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How Effective was the 2014 American Urological Association Cryptorchidism Guideline? - A Multi-Institutional Evaluation
Robert Thinnes, MD1, Hillary Weiner, BS2, Benjamin Pinsky, BS2, Charles Ferreri, BS2, Marquise Singleterry, BS2, Amanda Bahamonde, BS2, Sami Awadh, BS3, Jaqueline Tran, BS4, Alethea Paradis, MS5, Joel Vetter, PhD5, Anthony Brooks, MD5, Samantha Lund, MD5, Daren Kuwaya, MS1, Denise Juhr, MS1, Linder Wendt, MS1, Patrick Ten Eyck, PhD1, Erica Traxel, MD5, Kate Kraft, MD2, Jonathan Ellison, MD3, Douglas Storm, MD1.
1University of Iowa Hospitals and Clinics, Iowa City, IA, USA, 2University of Michigan, Ann Arbor, MI, USA, 3Medical College of Wisconsin, Milwaukee, WI, USA, 4Medical College of Wisconsin, Milwaukeee, WI, USA, 5Washington University, St Louis, MO, USA.

Background: In 2014, the American Urological Association (AUA) published guidelines regarding the evaluation and treatment of cryptorchidism. Recommendations from the guidelines included 1) referral for surgical management by 6 months of age if spontaneous testicular descent had not yet occurred and 2) the elimination of ultrasound or other imaging modalities in the routine evaluation of boys with cryptorchidism. The aim of this multi-institutional study is to determine if these guidelines reduced the age of referral and the utilization of ultrasound in boys with cryptorchidism. Our hypothesis is that the majority of boys with cryptorchidism are still being referred after 6 months of age and pre-referral utilization of ultrasound remains unchanged even after publication of these guidelines.
Methods: A retrospective review of boys referred for the evaluation of cryptorchidism was performed at four academic institutions, collecting data for 1 year prior to guideline creation (2013) and two non-consecutive years following guideline creation (2015 and 2019). We utilized the generalized linear mixed modeling framework to assess changes in (1) rates of patient comorbidities, orchiopexy, and pre-evaluation ultrasound and (2) mean ages at evaluation and at surgery. Models adjusted for institutional clustering (random effect). Comparisons (changes over time) of interest included 2013 vs. 2015 and 2013 vs. 2019. Appropriate distributions were specified for age outcomes (negative binomial distribution, log link) and rate outcomes (binary distribution, logit link). All comparisons with p-values ≤ 0.05 were considered significant. Analyses were conducted using R, version 4.1.0.
Results: A total of 2,848 patients were included in our analysis. Various patient co-morbidities which may delay referral were evaluated.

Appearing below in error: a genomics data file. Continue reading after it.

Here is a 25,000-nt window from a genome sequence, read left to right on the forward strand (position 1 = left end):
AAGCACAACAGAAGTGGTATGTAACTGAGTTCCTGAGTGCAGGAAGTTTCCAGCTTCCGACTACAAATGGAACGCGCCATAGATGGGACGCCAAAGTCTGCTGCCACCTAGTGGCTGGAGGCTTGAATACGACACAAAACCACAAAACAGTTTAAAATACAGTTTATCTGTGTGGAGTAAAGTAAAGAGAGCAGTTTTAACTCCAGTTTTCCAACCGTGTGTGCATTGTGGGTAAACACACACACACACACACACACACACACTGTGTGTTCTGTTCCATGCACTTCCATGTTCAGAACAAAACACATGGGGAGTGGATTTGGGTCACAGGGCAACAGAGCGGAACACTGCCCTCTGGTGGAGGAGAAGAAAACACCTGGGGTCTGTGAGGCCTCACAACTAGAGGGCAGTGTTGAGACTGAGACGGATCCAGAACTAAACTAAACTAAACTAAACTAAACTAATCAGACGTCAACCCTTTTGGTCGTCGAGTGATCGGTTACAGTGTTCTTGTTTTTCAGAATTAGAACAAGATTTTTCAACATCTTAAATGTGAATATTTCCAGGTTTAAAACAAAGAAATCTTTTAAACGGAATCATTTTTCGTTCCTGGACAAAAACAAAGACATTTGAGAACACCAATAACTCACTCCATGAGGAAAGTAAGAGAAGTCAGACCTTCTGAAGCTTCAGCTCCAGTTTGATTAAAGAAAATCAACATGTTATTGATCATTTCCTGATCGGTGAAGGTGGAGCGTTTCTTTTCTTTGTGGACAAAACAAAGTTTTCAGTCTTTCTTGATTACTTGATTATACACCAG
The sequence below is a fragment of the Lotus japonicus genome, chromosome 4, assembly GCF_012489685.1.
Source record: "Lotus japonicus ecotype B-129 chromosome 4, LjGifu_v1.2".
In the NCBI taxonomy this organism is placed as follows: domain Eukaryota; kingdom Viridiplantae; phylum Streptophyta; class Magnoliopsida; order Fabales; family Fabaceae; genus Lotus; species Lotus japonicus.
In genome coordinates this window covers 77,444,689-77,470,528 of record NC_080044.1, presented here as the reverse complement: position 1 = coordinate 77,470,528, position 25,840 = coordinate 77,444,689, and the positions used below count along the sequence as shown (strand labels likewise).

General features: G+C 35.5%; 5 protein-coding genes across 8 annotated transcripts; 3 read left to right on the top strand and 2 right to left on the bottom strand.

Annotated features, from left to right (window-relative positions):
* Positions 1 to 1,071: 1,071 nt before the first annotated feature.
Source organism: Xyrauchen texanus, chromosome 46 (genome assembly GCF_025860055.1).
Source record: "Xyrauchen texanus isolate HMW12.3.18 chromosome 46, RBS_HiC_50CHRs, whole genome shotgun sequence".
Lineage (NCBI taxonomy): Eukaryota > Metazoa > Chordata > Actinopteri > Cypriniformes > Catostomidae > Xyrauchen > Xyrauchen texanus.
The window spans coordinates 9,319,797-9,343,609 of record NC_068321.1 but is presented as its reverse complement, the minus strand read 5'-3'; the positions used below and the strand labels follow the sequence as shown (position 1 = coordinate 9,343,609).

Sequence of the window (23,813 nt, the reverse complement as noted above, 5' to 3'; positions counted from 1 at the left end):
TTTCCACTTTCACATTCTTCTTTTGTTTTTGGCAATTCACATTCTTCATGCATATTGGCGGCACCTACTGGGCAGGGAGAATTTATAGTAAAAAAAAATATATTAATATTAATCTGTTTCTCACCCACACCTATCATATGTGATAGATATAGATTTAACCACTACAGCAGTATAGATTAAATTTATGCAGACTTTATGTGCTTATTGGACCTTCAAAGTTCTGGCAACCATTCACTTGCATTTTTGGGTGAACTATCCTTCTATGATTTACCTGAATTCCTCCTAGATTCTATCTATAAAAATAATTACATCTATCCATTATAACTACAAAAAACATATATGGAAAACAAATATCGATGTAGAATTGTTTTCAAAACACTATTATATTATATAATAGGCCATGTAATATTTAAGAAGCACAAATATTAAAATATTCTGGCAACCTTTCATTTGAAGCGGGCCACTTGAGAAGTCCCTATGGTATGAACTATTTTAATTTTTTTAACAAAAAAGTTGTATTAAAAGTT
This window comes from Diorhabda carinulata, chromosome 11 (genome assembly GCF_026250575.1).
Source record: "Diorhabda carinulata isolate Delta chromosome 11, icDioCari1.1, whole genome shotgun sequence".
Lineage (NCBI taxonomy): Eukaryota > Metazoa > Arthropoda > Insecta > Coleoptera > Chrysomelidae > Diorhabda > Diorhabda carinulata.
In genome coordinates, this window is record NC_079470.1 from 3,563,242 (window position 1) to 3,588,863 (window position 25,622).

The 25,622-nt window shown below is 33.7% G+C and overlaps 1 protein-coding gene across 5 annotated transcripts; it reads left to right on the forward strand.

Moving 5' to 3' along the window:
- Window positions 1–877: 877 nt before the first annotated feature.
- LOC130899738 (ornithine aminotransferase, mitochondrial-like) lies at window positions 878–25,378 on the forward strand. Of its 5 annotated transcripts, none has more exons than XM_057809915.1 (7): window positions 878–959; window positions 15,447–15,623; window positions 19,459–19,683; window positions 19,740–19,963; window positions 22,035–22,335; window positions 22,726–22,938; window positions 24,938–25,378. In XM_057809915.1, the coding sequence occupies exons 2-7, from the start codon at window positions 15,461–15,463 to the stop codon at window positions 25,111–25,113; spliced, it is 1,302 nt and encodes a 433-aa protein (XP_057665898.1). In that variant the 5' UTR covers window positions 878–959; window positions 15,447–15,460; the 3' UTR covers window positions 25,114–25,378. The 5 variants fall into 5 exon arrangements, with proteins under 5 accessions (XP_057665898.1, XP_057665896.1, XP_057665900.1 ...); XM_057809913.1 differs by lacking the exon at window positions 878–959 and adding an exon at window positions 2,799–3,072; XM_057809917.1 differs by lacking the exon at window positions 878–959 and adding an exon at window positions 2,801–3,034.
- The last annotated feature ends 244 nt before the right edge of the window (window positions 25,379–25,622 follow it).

Over the duration of our study (2013-2019), there was a 6.8% (p = 0.200) increase in the mean age at time of first evaluation by a pediatric urologist, a 13.8% (p = 0.058) increase in the mean age at time of surgery and a 10.9% (p = 0.448) increase in the odds of utilizing ultrasound prior to referral (absolute increase = 3.7%).

20132015OR/MR (95% CI)2015 v. 2013 p-value2019OR/MR (95% CI)2019 v. 2013 p-value
Total Number of Patients Evaluated1,0701,236-542-
Patient ComorbiditiesNumber born prematurely (%)97 (9.1%)(N = 1,068)104 (8.5%)(N = 1,228)0.96(0.72-1.29)* 0.79457 (10.6%)(N = 538)1.10 (0.77-1.56)* 0.583
Number with Cardiac Disease (%)54 (5.1%)(N = 1,069)66 (5.4%)(N = 1,231)1.05 (0.73-1.53)* 0.78824 (4.4%)(N = 541)0.86 (0.51-1.39)* 0.544
Number with Pulmonary Disease (%)66 (6.2%)(N = 1,070)70 (5.7%)(N = 1,232)0.97 (0.68-1.38)* 0.87030 (5.5%)(N = 541)0.83 (0.52-1.29)* 0.421
Mean Age (months) at pediatric urology evaluation (SD)52.1 (45.8)56.0 (46.1)1.09 (1.00-1.17)# 0.04253.6 (48.2)1.07 (1.00-1.18)# 0.200
Number of Patients evaluated by Pediatric Urology prior to 12 months of age (%)285 (77.7%)(N = 367)578 (78.7%)(N = 734)0.94(0.70-1.28)# 0.682244 (76.2%)(N = 320)1.08 (0.75-1.55)# 0.670
Number of patients who underwent orchiopexy (%)641 (60.1%)(N = 1,067)668 (54.5%)(N = 1,226)0.76 (0.64-0.90)* 0.001255 (47.0%)(N = 542)0.54 (0.44-0.67)* <0.001
Mean Age (months) at time of orchiopexy (SD)53.6 (48.3)(N = 640)60.1 (48.8)(N = 666)1.13 (1.02-1.25)# 0.01659.2 (52.2)(N = 255)1.14 (1.00-1.30)# 0.058
Number of patients who underwent orchiopexy before 18 months of age (%)421 (65.8%)(N = 640)473 (70.8%)(N = 668)0.82 (0.65-1.04)* 0.095173 (67.8%)(N = 255)0.87 (0.63-1.19)* 0.373
Number of patients with ultrasound evaluation prior to pediatric urology visit (%)222 (20.9%)(N = 1,056)257 (21.0%)(N = 1,209)0.91 (0.73-1.12)* 0.365133 (24.6%)(N = 537)1.11 (0.85-1.45)* 0.448

* Odds Ratio (OR)# Mean Ratio (MR)
Conclusions: Our data suggest that despite publication of the AUA Cryptorchidism Guidelines, there has been no reduction in the age of urologic evaluation or the utilization of imaging in boys with undescended testis. Perhaps the intended audience, namely pediatric primary care physicians, has not been reached by this 2014 publication. Finding alternative avenues to disseminate these evidence-based recommendations to referring providers and exploring barriers to guideline adherence will be necessary to improve evidence-based care for children with cryptorchism.

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